The Ethiopian Federal Ministry of Health (FMOH) launched its national control program against two neglected tropical diseases, schistosomiasis and soil-transmitted helminths (STH) today at a ceremony in Awassa. Evidence Action and the Schistosomiasis Control Initiative are providing technical support to the Ministry of Health.
In the first deworming round, health extension workers and teachers will administer treatments to 16.5 million school-age children against STH in 459 woredas (districts), and to a subset of 6.5 million school-age children against schistosomiasis in 189 woredas across the country’s 11 regions.
Between 2015 and 2020 the program will distribute more than 100 million treatments in all endemic areas of the country with the aim of eliminating schistosomiasis and STH-related morbidity.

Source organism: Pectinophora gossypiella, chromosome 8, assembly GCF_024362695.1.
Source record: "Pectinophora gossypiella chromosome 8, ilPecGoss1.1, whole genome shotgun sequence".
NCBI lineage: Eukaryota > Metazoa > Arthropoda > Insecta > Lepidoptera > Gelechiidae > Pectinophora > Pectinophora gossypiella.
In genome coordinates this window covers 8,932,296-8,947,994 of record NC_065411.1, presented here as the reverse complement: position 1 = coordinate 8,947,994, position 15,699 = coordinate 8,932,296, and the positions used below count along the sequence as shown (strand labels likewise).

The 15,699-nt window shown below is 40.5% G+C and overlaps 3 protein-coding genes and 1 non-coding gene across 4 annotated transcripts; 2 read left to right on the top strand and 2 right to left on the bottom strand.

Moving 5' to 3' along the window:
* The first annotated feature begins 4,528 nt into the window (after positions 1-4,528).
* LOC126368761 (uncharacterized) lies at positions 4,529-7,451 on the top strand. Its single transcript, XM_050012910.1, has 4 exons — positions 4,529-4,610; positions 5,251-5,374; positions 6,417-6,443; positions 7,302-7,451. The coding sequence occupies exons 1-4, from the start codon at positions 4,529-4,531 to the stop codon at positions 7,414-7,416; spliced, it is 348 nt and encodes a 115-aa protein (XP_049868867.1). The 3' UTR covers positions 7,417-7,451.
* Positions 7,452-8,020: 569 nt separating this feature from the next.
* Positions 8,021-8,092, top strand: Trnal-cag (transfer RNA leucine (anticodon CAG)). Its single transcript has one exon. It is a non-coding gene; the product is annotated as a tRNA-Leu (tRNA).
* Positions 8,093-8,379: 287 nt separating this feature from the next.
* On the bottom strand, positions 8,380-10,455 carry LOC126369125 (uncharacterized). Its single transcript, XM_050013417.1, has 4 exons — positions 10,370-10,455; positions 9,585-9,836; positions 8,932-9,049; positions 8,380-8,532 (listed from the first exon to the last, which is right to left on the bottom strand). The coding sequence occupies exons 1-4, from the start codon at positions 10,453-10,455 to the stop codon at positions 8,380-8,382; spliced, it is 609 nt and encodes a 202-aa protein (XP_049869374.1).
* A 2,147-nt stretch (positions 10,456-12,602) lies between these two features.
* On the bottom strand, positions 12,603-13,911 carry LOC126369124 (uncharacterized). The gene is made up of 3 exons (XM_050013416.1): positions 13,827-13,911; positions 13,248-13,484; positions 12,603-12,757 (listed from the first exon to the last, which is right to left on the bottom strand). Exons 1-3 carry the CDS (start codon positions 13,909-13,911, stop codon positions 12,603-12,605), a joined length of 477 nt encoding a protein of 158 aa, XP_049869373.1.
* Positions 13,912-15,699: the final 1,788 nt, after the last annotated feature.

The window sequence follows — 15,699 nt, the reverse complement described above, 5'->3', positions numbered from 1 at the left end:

Schistosomiasis and STH are significant public health burdens in Ethiopia. They cause anaemia, reduced nutrient uptake, malnutrition, stunting and wasting, and decreased school attendance. Ethiopia has the fifth-highest worm burden among school age children in the world, and has been identified as high priority country for the control of helminth infections by international organizations such as the World Health Organization, the STH Coalition, and the Global Schistosomiasis Alliance.
The national program is implemented by the Ministry of Health in partnership with the Ministry of Education and the Ethiopian Public Health Institute. It is funded by a consortium of partners including The END Fund, the Children’s Investment Fund Foundation, the UK aid agency DFID, as well as a range of private donors. Deworming drugs are donated by Merck KGaA (Praziquantel for schistosomiasis) and Johnson&Johnson (Mebendazole for STH) through the WHO drug donation program.